Governor Mitt Romney (R) and his running mate Republican vice presidential candidate, U.S. Rep. Paul Ryan (Image credit: Getty Images via @daylife)
BY RON RICHARDSON
Naming Rep. Paul Ryan as the vice-presidential choice is an interesting decision by Mitt Romney, since Romney has been quoted as saying that a president should spend at least three years working in business before he can become president of the United States. Ryan graduated college in 1992, and within one year he was entrenched in the Republican Party. So, at 42, Ryan has spent almost all of his working life in the Washington Republican fold, the last 14 years representing a southern Wisconsin congressional district.
Ryan's crusade against deficit spending leaves some doubt about his sincerity. When the Republican Party gained total control of the presidency, Senate, and the House in 2001, he voted 93 percent of the time for Republican deficit spending that took the debt to about $12 trillion. Any Republican increase in the debt, any increase in the debt ceiling (without cuts), was acceptable to him; however, in 2009, he morphed from a Republican spend-and-borrow to what appears to be a fiscal conservative.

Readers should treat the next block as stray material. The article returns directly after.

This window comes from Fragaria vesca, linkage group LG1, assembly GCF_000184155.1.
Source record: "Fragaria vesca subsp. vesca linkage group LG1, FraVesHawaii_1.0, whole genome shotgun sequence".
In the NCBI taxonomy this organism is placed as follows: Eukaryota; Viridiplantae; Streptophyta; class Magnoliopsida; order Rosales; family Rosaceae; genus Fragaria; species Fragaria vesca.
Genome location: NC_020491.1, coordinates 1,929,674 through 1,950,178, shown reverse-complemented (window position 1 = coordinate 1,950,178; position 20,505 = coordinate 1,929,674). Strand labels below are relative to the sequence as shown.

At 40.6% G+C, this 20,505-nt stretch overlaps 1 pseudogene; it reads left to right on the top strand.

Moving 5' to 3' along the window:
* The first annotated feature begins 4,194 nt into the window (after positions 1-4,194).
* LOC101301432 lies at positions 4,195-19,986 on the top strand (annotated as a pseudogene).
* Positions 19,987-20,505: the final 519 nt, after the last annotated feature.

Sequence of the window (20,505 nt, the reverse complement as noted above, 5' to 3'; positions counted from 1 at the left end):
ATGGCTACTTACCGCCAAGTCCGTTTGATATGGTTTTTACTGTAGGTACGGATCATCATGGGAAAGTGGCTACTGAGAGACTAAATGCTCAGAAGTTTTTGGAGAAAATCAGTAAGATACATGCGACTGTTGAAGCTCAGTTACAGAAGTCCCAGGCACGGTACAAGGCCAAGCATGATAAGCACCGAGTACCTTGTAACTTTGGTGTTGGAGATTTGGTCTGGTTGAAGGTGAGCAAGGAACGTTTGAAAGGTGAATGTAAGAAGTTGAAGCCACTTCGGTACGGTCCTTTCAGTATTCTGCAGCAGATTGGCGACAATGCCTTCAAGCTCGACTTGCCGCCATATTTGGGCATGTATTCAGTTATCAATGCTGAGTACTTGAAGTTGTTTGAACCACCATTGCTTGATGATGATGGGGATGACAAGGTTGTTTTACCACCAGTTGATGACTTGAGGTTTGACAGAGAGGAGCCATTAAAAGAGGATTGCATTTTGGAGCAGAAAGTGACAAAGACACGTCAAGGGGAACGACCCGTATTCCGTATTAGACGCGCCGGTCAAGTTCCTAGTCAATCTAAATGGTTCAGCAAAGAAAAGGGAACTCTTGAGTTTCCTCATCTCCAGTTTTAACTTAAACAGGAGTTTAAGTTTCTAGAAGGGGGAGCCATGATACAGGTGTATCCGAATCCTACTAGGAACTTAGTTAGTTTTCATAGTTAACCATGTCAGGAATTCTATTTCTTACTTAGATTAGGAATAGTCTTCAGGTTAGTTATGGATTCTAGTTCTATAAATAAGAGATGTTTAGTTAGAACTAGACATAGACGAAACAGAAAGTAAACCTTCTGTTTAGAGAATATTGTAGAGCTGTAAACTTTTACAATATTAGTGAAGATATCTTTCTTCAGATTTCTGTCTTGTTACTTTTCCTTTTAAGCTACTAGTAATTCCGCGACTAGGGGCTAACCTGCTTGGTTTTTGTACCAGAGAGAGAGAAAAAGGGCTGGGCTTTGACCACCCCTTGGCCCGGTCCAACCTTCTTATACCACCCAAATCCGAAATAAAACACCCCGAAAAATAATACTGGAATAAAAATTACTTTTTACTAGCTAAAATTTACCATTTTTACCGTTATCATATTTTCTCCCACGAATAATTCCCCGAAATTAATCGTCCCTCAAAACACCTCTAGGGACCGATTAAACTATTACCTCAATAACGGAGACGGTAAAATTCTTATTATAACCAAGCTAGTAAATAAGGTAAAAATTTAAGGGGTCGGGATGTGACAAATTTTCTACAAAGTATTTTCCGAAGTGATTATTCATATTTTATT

At present, he criticizes the president for taking $700 billion in savings from Medicare to finance health coverage for millions who don't have any, but would take the same amount from Medicare to finance the tax cuts and other purposes.
If he and the rest of the Republican "fiscal conservatives" making the outcry about deficit spending today were serious about a balanced budget, why did they act the exact opposite when Republicans had absolute control of government? In fact, if any of the Republican administration had backed their rhetoric with positive results, this country would have very little debt to talk about.